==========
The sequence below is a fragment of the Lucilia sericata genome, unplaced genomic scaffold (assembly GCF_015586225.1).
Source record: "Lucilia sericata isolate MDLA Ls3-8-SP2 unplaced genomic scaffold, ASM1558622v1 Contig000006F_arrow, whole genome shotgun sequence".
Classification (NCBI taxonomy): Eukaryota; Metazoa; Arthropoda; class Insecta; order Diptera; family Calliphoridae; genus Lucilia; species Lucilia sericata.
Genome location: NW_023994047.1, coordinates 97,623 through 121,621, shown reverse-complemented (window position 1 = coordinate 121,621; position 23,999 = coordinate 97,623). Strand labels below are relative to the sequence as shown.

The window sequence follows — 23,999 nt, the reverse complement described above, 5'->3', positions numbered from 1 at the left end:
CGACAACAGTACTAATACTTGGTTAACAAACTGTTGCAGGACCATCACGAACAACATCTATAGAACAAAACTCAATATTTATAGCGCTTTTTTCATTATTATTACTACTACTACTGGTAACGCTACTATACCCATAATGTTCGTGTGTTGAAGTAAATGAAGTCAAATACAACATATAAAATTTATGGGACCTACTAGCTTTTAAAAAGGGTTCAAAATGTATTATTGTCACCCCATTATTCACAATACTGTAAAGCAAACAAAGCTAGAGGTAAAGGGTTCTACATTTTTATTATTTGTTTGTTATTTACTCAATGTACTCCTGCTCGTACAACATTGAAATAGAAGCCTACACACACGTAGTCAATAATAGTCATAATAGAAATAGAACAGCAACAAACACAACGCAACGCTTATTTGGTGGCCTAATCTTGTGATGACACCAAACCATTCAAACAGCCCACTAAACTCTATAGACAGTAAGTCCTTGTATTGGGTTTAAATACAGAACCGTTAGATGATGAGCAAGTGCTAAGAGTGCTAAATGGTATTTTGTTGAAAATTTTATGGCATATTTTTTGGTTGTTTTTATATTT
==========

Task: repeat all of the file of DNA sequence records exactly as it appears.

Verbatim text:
The sequence below is a fragment of the Lucilia sericata genome, unplaced genomic scaffold (assembly GCF_015586225.1).
Source record: "Lucilia sericata isolate MDLA Ls3-8-SP2 unplaced genomic scaffold, ASM1558622v1 Contig000006F_arrow, whole genome shotgun sequence".
Classification (NCBI taxonomy): Eukaryota; Metazoa; Arthropoda; class Insecta; order Diptera; family Calliphoridae; genus Lucilia; species Lucilia sericata.
Genome location: NW_023994047.1, coordinates 97,623 through 121,621, shown reverse-complemented (window position 1 = coordinate 121,621; position 23,999 = coordinate 97,623). Strand labels below are relative to the sequence as shown.

The window sequence follows — 23,999 nt, the reverse complement described above, 5'->3', positions numbered from 1 at the left end:
CGACAACAGTACTAATACTTGGTTAACAAACTGTTGCAGGACCATCACGAACAACATCTATAGAACAAAACTCAATATTTATAGCGCTTTTTTCATTATTATTACTACTACTACTGGTAACGCTACTATACCCATAATGTTCGTGTGTTGAAGTAAATGAAGTCAAATACAACATATAAAATTTATGGGACCTACTAGCTTTTAAAAAGGGTTCAAAATGTATTATTGTCACCCCATTATTCACAATACTGTAAAGCAAACAAAGCTAGAGGTAAAGGGTTCTACATTTTTATTATTTGTTTGTTATTTACTCAATGTACTCCTGCTCGTACAACATTGAAATAGAAGCCTACACACACGTAGTCAATAATAGTCATAATAGAAATAGAACAGCAACAAACACAACGCAACGCTTATTTGGTGGCCTAATCTTGTGATGACACCAAACCATTCAAACAGCCCACTAAACTCTATAGACAGTAAGTCCTTGTATTGGGTTTAAATACAGAACCGTTAGATGATGAGCAAGTGCTAAGAGTGCTAAATGGTATTTTGTTGAAAATTTTATGGCATATTTTTTGGTTGTTTTTATATTT